You may not realize it, but your Mac already runs a variant of UNIX. You can easily access a terminal window to use your computer's built-in UNIX functionality with the "Terminal" program (Applications/Utilities/Terminal.app). You may want to make a shortcut to this program in your Dock, since you'll be using it a lot from now on. Similarly, you can use your Mac directly to log into a UNIX server, and even to transfer files to/from a UNIX server.
Your Mac comes with another program that enables you to display graphics from programs running on a remote UNIX/Linux server, called "XQuartz" (Applications/Utilities/XQuartz.app). On older OS X systems this program was called "X11" and was located in essentially the same location. If neither of these programs are currently installed on your Mac, you can download XQuartz from the Mac App Store (free).
To enable forwarding, just run XQuartz/X11 before starting Terminal. If a xterm window pops up from XQuartz/X11, you may close that window before starting Terminal, since Terminal is more feature-rich than XTerm (my opinion). Once XQuartz/X11 is running, when you log into remote UNIX servers (as shown in the next section) you should be able to display remote graphics.
The standard protocol for logging into a modern UNIX server is through using a Secure SHell (SSH) client. OS X has built-in SSH functionality, through the 'ssh' command in the Terminal.
To use ssh from the Terminal:
ssh username@hostname -CYor
ssh username@hostname -CX(the Y vs X difference is minimal, and will not affect your user experience, just remember to use one of them). Here, username is your user name on the UNIX server, and hostname is the name of the UNIX server. For example, I could log into the UNIX server titan.smu.edu with the command
ssh email@example.com -CY
For additional information on using ssh, type
(short for manual) in the Terminal window.
You may copy files to and from a UNIX/Linux server in the Terminal window as well, using the 'scp' command. The syntax is either
scp file_to_copy_from username@hostname:file_to_copy_to
scp username@hostname:file_to_copy_from file_to_copy_to
depending on whether you want to copy the file to or from the UNIX server. For example, suppose I have a file named 'file1' in my home directory on titan, and I want to copy it to the current directory on my Mac (the one the terminal is in, type 'pwd' to see which directory you are in if unsure):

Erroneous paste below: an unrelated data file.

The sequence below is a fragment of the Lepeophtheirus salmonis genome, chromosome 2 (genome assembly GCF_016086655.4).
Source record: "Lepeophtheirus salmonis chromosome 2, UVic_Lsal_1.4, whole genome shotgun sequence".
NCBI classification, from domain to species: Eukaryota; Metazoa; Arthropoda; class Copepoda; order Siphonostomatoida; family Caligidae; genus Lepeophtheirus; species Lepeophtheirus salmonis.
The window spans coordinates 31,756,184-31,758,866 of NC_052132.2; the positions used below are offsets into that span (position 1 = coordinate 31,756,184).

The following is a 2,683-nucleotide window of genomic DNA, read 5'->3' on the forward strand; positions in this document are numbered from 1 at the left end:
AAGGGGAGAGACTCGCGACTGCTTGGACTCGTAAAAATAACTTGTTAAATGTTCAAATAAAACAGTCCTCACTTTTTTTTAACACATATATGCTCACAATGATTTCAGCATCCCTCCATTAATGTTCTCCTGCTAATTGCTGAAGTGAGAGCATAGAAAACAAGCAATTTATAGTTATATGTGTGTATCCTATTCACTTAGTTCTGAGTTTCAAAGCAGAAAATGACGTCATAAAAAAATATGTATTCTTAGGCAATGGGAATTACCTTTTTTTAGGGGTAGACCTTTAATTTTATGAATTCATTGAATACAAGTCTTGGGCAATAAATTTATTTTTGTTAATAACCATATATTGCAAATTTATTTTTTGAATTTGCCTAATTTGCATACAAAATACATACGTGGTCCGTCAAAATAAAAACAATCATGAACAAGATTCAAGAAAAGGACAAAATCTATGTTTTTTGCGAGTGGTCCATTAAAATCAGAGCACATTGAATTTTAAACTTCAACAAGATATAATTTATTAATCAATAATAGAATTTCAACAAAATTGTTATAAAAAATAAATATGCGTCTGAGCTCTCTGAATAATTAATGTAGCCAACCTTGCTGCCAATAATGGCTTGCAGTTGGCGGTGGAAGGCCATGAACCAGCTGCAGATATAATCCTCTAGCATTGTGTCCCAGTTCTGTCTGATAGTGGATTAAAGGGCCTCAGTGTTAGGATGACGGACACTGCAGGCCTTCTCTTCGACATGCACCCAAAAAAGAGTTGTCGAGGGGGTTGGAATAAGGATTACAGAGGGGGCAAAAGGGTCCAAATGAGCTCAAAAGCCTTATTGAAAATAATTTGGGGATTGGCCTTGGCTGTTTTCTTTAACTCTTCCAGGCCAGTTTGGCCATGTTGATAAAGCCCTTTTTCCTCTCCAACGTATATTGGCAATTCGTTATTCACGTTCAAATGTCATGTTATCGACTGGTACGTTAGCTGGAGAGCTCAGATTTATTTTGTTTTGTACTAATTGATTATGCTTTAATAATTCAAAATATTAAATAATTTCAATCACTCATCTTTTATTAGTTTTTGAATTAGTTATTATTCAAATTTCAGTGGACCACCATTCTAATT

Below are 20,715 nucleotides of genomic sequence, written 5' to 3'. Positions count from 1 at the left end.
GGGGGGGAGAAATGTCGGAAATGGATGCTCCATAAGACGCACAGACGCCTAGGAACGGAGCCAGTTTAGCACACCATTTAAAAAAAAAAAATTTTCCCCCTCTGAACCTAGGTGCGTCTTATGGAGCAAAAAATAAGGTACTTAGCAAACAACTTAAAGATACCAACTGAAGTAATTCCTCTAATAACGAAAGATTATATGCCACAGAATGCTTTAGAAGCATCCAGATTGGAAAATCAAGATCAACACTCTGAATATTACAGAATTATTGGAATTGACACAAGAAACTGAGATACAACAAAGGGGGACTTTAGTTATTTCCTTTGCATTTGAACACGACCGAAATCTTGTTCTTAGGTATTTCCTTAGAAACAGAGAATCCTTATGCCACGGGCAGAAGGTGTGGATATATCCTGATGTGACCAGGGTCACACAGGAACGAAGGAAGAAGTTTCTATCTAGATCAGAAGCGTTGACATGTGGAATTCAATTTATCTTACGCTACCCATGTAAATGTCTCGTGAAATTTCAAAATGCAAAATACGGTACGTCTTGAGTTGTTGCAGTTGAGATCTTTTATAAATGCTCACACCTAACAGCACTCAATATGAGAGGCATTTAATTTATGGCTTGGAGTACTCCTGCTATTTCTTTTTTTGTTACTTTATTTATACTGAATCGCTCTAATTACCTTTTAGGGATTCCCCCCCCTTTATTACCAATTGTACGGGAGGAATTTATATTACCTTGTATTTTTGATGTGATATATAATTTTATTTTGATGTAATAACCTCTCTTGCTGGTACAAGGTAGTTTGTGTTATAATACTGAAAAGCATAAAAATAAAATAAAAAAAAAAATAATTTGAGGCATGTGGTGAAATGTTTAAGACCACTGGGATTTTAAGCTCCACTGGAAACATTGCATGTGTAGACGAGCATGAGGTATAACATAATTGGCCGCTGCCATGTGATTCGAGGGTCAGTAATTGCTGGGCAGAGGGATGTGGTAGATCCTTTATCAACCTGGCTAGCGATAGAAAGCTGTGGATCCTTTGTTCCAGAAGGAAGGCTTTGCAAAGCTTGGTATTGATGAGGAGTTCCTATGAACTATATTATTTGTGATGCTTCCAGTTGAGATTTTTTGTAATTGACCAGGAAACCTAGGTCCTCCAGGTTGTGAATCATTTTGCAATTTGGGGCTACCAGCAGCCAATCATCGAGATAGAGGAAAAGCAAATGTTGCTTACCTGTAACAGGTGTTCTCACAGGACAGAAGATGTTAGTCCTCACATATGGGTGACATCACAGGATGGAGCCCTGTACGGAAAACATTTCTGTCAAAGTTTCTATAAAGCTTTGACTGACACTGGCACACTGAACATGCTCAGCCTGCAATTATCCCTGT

scp firstname.lastname@example.org:file1 .
scp email@example.com:file1 file1
would give the desired result. Suppose now that I have the file 'file2' in the current directory on my Mac that I want to copy to my home directory on titan:
scp file2 firstname.lastname@example.org:
scp file2 email@example.com:file2
would do the trick. For more information on the 'scp' command, type man scp in the terminal.
One of the most popular graphical file transfer options in OS X is the program Fetch. This is not a free program.
To use Fetch, fill in the UNIX hostname (e.g. titan.smu.edu), your username on that host (e.g. reynolds), and your password on that host, then click 'Connect'. You will then see a display of your remote directory on the UNIX server. Transfer files by dragging them to and from the Finder.
A free alternative to Fetch that may be used from OS X, Windows and Linux is is FileZilla. To install FileZilla in OS X:
To use FileZilla, fill in the fields for the host (e.g. titan.smu.edu), your username on that host (e.g. reynolds), your password, and the port (use 22 for SFTP), and hit [return]. You should notice two file browser windows open up, the browser on the left is on your computer, the browser on the right is from the UNIX host (e.g. titan). Transfer files by dragging them from one computer to the other with your mouse.
D.R. Reynolds, 28 August 2014